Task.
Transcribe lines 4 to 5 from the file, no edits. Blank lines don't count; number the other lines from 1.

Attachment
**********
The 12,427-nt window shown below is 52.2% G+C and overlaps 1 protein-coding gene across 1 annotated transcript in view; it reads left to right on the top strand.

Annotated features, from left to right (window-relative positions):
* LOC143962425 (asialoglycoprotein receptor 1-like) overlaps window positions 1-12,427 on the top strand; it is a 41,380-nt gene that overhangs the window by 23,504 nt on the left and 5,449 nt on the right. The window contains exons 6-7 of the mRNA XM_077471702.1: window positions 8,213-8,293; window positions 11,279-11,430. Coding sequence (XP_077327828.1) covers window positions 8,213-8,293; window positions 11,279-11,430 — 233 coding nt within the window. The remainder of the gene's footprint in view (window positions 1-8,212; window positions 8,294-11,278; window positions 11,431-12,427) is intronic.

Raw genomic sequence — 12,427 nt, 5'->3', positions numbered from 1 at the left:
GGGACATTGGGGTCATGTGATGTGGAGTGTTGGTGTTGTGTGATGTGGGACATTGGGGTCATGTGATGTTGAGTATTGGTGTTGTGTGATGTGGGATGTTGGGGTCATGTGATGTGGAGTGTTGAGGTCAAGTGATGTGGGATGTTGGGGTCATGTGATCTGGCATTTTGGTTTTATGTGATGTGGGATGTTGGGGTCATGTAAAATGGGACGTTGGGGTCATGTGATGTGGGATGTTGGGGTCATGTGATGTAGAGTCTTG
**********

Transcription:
Raw genomic sequence — 12,427 nt, 5'->3', positions numbered from 1 at the left:
GGGACATTGGGGTCATGTGATGTGGAGTGTTGGTGTTGTGTGATGTGGGACATTGGGGTCATGTGATGTTGAGTATTGGTGTTGTGTGATGTGGGATGTTGGGGTCATGTGATGTGGAGTGTTGAGGTCAAGTGATGTGGGATGTTGGGGTCATGTGATCTGGCATTTTGGTTTTATGTGATGTGGGATGTTGGGGTCATGTAAAATGGGACGTTGGGGTCATGTGATGTGGGATGTTGGGGTCATGTGATGTAGAGTCTTG